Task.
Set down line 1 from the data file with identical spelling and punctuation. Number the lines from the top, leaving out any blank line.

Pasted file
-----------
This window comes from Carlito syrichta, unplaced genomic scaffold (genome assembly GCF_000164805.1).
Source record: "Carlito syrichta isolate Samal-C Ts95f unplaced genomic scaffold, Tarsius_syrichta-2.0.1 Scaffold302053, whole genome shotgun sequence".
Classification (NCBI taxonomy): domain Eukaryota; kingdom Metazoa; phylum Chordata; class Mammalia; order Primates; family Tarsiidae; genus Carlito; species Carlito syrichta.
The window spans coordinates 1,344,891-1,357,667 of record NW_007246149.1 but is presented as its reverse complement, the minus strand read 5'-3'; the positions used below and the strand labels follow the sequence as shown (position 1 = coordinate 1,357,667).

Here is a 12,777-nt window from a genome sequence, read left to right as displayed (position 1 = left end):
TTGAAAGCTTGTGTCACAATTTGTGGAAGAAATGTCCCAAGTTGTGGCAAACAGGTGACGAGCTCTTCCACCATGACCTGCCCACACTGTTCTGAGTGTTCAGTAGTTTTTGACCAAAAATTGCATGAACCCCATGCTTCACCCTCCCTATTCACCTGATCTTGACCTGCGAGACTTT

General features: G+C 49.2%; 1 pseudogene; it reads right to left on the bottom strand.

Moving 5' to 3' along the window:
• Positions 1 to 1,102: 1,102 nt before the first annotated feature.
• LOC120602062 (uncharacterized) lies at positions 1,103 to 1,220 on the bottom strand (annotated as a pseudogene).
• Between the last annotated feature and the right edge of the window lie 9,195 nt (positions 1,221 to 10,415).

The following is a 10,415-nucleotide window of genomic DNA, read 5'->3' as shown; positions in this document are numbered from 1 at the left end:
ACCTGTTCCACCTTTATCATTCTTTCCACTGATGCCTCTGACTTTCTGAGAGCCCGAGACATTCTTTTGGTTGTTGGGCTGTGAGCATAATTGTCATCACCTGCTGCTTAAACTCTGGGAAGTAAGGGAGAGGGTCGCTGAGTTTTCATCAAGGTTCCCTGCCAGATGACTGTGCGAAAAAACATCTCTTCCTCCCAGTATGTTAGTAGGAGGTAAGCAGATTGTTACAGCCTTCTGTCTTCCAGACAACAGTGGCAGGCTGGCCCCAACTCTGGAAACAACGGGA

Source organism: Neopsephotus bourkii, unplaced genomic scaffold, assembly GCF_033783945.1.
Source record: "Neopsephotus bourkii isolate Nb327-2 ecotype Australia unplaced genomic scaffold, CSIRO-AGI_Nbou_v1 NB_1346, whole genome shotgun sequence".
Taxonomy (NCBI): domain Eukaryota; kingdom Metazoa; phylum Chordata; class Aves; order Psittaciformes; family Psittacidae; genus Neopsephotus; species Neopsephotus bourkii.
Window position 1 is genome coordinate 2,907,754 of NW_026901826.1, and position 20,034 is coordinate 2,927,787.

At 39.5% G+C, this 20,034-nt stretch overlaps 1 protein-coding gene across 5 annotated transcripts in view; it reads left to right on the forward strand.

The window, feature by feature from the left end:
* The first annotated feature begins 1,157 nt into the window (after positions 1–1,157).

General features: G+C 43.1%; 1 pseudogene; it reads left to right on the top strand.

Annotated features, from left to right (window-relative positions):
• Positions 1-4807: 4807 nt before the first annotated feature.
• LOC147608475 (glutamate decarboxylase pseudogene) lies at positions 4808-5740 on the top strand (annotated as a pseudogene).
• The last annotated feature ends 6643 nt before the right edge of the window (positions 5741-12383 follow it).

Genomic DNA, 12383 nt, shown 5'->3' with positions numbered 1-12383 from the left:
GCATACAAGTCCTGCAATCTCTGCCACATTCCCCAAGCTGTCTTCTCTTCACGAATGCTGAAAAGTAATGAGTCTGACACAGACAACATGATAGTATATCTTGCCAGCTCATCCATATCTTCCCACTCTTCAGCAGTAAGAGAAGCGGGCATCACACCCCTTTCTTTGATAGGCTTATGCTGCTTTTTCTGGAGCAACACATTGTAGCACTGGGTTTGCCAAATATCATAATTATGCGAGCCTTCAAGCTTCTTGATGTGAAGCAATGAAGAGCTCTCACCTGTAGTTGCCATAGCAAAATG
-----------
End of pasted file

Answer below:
This window comes from Carlito syrichta, unplaced genomic scaffold (genome assembly GCF_000164805.1).